If you buy into the project at the planning stage, you are saving me all the financing costs of your unit and the selling/speculative costs associated with it. These savings - passed directly on to you - represent the better part of a 20% discount off what the otherwise regular retail price of a unit would be. In other words, a $250k unit would otherwise be expected to sell, once built, for about $300k.
We are still a very long way from having any certain proposal to put to you. But - and again like the fish - when it does happen, it may all happen in a rush! Because of the strong seller's market for desirable property in NZ, and because we'll probably have to build this development by buying already developed residential property and clearing the existing dwellings, it is generally not possible to negotiate a purchase option and then have some months for a leisurely evaluation.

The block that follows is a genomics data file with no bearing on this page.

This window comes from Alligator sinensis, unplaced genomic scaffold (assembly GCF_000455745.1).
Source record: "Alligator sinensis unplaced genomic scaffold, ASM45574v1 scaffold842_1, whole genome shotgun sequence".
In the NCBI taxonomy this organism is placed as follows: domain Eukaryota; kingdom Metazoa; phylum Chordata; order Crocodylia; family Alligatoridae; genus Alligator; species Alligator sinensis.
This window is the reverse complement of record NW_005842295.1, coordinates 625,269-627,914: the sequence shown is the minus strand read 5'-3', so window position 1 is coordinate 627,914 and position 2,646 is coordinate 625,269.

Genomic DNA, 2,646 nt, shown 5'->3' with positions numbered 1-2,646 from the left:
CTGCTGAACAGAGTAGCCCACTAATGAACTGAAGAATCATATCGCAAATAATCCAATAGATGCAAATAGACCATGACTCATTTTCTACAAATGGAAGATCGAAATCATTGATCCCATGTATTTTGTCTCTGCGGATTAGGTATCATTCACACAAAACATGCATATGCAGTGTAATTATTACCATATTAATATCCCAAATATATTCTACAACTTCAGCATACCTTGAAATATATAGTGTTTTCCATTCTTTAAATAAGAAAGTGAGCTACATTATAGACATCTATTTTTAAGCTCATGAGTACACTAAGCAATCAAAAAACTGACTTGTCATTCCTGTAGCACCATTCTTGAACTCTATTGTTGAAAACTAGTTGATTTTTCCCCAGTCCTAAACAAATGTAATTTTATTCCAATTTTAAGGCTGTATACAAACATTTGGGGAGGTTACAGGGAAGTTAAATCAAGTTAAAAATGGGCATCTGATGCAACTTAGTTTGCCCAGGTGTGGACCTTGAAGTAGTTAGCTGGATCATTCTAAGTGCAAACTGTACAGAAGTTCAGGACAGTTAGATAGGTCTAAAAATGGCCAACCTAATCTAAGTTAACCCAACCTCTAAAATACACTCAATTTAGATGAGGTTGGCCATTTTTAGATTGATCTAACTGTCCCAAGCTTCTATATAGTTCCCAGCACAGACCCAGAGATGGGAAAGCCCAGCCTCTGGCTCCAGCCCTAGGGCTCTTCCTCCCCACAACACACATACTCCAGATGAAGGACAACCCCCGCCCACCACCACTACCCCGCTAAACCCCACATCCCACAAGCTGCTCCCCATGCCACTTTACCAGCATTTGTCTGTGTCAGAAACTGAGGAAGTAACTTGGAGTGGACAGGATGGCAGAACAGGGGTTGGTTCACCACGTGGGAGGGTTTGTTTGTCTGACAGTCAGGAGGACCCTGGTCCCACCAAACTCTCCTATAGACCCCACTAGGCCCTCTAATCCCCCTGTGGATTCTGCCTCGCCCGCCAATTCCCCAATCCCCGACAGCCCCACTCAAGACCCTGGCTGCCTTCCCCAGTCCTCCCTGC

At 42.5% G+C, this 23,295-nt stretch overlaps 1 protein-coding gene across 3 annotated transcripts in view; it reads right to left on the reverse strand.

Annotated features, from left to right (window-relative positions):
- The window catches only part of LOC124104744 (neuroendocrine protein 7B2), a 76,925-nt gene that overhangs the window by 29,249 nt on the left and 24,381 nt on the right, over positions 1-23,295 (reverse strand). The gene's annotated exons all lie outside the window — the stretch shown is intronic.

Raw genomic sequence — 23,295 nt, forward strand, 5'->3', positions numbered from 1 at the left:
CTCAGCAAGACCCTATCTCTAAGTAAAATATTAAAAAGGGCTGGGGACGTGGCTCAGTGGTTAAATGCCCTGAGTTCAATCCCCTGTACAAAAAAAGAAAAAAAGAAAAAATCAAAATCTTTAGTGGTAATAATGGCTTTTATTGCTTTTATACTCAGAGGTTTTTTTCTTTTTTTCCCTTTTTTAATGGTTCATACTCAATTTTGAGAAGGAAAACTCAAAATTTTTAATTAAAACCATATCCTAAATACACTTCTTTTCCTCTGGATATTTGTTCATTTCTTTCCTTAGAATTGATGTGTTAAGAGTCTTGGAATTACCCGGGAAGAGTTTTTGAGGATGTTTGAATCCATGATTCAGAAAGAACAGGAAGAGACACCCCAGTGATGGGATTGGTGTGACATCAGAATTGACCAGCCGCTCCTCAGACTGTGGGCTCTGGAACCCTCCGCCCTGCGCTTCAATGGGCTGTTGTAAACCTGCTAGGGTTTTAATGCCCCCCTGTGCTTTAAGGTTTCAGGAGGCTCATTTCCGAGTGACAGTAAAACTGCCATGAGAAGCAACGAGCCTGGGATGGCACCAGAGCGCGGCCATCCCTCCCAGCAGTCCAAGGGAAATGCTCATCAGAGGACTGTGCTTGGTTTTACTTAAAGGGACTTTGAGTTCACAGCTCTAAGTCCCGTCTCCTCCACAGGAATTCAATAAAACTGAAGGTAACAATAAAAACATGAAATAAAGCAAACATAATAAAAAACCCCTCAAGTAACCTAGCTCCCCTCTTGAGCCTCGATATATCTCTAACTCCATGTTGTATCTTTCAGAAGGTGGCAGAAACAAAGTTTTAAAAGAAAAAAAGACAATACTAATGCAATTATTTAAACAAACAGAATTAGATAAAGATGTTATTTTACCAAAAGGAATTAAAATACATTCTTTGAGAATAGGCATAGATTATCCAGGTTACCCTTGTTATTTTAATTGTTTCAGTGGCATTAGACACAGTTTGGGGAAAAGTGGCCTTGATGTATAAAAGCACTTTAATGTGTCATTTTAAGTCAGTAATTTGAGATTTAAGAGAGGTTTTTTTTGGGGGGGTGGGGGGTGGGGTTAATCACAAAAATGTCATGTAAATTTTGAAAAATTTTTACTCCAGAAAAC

Meantime, I'm working on a new website that will be crammed full of helpful facts and figures and other information about this concept and about living in New Zealand. That should start to come on-line in the next week or two; I'll let you know the url when it is ready for preliminary viewing.
And now, the major action item for you : Several people have understandably said they want to visit NZ to better understand the issues associated with extended stays there each winter. With that in mind, I'm planning a tour of New Zealand, visiting Auckland, Rotorua, Queenstown, Te Anau/Milford Sound, Mt Cook, Christchurch, Picton, Wellington, and spending five nights in Hawkes Bay before returning to Auckland and heading home again.